The size of live foods is a particular issue as far as the fry of livebearers is concerned. In order to meet their protein requirements and ensure healthy growth, the fry requires a relatively higher proportion of live food in their diet. Small daphnia can be used for this purpose, but many breeders prefer to supplement the food intake of young livebearers with brine shrimp nauplii instead, as well as with prepared foods.
As their name suggests, brine shrimp (Artemia salina) often inhabit shallow saltwater lagoons, which are prone to drying out. They produce eggs, which are simply deposited in the substrate, from where they are harvested. They are then packed and sold in airtight containers to exclude moisture.
There are various ways in which the brine shrimp eggs can be hatched, and special kits are marketed for this purpose. Basically, all you need is a large bottle or similar container that can be kept aerated, and some marine salt to add to the water in which the larval brine shrimp, known as nauplii, will hatch. The water should be kept at a temperature of around 77°F (25°C); hatching takes place after about 24 hours.
The nauplii can then be sieved out of the solution and transferred to the aquarium. Care needs to be taken to prevent the fry from eating the eggshells of the brine shrimps because these can cause a fatal blockage in their intestines. It may be safer simply to obtain shell-less eggs for hatching purposes.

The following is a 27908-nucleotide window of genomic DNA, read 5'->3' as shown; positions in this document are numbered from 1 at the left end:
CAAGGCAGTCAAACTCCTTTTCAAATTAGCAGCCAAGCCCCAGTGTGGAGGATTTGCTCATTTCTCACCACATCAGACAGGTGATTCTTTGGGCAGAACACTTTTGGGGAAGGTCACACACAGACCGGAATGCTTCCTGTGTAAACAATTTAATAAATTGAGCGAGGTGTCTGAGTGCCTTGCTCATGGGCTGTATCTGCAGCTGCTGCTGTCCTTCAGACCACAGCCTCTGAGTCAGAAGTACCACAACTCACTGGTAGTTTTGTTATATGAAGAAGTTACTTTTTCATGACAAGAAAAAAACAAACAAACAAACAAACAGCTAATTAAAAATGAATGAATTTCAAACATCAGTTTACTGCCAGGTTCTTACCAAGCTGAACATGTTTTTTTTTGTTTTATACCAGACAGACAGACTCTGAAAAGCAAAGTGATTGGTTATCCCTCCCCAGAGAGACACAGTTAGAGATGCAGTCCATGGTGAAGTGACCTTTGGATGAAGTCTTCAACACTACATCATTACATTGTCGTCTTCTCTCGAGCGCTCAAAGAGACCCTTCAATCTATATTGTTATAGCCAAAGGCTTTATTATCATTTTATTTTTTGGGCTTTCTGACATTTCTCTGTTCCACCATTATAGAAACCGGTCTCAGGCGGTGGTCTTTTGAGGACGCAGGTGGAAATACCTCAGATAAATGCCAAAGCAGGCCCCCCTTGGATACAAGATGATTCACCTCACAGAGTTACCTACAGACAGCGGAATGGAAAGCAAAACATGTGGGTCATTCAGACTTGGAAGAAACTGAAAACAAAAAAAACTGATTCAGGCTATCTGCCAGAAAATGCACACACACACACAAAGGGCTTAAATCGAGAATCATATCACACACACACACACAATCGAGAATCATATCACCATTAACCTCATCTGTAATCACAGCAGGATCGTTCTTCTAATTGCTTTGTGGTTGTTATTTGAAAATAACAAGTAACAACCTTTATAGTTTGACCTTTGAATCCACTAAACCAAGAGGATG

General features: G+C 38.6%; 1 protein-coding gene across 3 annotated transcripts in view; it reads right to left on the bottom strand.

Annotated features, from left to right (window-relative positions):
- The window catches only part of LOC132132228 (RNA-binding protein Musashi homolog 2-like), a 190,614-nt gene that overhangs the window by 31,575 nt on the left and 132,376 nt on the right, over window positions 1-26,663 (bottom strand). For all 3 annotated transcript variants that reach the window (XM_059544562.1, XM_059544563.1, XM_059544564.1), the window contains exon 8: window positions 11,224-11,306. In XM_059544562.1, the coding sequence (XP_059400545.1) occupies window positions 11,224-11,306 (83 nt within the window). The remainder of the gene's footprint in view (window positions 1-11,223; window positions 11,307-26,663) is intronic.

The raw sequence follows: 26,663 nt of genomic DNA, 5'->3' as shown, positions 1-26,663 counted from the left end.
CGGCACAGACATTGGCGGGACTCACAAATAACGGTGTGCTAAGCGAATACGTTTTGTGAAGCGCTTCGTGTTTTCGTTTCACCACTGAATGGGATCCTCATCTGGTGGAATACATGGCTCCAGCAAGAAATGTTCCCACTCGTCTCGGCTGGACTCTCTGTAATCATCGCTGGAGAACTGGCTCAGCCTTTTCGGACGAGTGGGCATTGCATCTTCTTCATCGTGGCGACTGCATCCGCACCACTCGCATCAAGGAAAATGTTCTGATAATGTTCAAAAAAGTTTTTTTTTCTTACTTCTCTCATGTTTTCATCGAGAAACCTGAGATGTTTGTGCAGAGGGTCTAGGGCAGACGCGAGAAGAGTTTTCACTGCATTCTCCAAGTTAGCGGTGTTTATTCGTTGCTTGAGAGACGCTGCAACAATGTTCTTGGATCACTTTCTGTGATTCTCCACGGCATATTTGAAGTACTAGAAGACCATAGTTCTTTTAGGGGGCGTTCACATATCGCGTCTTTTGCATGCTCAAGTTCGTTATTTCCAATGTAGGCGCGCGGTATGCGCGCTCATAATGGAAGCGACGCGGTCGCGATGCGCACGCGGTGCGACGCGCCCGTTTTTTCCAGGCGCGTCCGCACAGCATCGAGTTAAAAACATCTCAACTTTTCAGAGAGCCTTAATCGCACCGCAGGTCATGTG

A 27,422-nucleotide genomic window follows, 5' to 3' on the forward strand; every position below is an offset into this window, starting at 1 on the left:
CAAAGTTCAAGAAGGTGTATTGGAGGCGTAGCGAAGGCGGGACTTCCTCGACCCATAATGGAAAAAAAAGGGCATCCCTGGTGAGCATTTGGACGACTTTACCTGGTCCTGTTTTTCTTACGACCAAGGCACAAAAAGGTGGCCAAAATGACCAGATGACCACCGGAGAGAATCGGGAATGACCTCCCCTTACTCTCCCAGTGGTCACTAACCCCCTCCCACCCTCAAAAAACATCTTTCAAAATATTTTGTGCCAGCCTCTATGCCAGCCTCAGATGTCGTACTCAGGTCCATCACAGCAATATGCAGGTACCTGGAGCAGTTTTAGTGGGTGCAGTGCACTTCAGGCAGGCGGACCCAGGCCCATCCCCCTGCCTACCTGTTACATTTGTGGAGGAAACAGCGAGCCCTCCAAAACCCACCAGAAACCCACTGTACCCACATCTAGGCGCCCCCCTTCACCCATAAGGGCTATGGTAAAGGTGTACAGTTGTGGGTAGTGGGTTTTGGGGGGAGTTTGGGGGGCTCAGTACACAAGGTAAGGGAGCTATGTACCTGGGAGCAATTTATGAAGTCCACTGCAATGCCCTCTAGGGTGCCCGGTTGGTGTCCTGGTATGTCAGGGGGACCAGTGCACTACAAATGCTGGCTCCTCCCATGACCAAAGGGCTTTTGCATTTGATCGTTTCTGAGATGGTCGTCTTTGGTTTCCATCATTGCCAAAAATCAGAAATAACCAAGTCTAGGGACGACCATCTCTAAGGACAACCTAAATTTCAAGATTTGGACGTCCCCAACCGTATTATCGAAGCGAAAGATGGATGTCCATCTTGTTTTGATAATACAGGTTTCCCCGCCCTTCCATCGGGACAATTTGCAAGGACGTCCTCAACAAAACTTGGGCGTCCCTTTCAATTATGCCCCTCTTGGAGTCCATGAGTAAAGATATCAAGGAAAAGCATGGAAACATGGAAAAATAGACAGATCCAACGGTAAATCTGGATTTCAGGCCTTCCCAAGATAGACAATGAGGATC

Terrestrial live foods
Other live foods can successfully be cultured in the home, and also represent no threat to the livebearer’s health through introducing aquatic diseases or parasites to the aquarium. A variety of small worms can be obtained in the form of starter cultures.
These include micro worms (Panagrellus silusiae), as well as white worms (Enchytraeus albidus), and grindalworms (E. buchholzi). Although they are not all sold by stores, worms of this type are available from live food suppliers that advertise in the fish keeping magazines.
Divide the starter group into smaller colonies. Place these in a plastic container, such as a clean margarine tub, that has been filled with a peat-based substitute, taking care to ensure that this does not dry out.
Place a little bread soaked in milk adjacent to each group to act as a food source. Keep the culture in a relatively warm environment, topping up the food supply as necessary. Within about a month, it should be possible to harvest worms from the colonies for the fish.